The new word around Tokyo is 'hachiroku', pronounced hatchey-rohkoo. This is as close as you can get in Japanese to the number 'eight-six', a word Toyota's charismatic president Akio Toyoda used a lot in an interview yesterday during which he continually referred to the restorative role being played by his company's new GT 86 sports model, new at the Tokyo motor show, to the image and fortunes of the world's biggest car company.
Two years ago, people who didn't love cars were common at the top of Toyota, Akio told us. Now they're much rarer, he said (and top officials standing nearby all nodded as if their careers depended on it). Mr Toyoda even reckoned a car couldn't be a good car unless it had an emotional connection with the driver; unless it was fun to drive.
It was a helluva thing for a Toyota chief to say, when you view the recent past. Can you imagine old Fujio Cho, Akio's venerable predecessor, saying a thing like that? An old-school Japanese grandee-industrialist, Cho would more likely have announced plans to retrain as the next astronaut bound for Mars...
The 'fun to drive' thing has big echoes from the past: Toyota used it for their cars in the 1980s, when the sporting car count in their range was much higher. It will get higher again, Akio told us, carefully avoiding specifics.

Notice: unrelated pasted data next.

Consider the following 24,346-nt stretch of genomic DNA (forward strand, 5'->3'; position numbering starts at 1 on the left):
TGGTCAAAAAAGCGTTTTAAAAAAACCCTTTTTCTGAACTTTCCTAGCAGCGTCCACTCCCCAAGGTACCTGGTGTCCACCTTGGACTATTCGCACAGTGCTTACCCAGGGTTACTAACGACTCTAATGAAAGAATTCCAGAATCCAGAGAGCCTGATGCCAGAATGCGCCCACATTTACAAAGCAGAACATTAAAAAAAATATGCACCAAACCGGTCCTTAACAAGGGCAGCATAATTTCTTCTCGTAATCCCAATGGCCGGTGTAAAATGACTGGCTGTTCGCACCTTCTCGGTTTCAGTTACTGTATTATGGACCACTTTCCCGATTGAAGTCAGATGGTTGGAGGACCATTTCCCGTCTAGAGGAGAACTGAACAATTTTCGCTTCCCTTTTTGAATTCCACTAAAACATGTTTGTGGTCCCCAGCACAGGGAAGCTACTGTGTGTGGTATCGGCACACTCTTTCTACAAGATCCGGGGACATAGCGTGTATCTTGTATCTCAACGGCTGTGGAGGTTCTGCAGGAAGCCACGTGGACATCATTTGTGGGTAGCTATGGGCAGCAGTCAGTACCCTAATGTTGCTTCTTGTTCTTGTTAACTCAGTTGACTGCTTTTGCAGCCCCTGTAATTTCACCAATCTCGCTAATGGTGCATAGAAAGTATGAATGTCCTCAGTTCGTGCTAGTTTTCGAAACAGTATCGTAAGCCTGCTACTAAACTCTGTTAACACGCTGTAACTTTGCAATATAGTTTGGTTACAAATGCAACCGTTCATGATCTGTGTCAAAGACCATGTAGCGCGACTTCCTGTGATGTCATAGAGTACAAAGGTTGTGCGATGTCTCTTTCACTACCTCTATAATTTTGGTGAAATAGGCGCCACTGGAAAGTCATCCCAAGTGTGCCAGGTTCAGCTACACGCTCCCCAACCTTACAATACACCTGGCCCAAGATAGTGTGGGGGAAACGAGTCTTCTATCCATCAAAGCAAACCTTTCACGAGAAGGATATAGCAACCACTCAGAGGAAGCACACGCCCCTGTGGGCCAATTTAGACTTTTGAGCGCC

One gets the feeling there are still minds that need changing within the Toyota hierarchy. But what Toyoda did do - managing it with a degree of humility not usually achieved by racing drivers - was to show us a film of himself racing a Lexus LFA at the Nürburgring last summer, a very clear indicator that Toyota wants to keep testing its cars on the track and putting its reputation on the line. It can only make the products better.
I'd never been close to Mr Toyoda before, and enjoyed watching him closely. At first he seemed a very serious individual, rather jowly for his age, but as soon as you started thinking that, his face split into an attractive smile and he displayed a nice ability to respond to a joke.
Two things particularly stood out. One was his emotional, almost Churchillian, speech on the stand during the afternoon during which he re-stated Toyota's determination to continue as part of the solution to the problems in tsunami regions, and in Thailand's flooded areas. There would be no withdrawal from the affected areas. He showed passion and determination in an honest cause, far (I thought) from commercial self-interest.
Most telling, though, was the moment one of my colleagues suggested the Toyota 'quality scandal' had turned to be far less his company's fault than people had thought at the time, and that he had been pressed unduly hard over it.
He refused to agree, though he could have done. Instead, he admitted a lack of clarity from himself and the company, acknowledged a lack of perfection, stated an intention to keep making better cars, and said he hoped people would bear with him and his leadership for the future, because he would keep doing his best. It was a most disarming thing to say, and I admired him for it.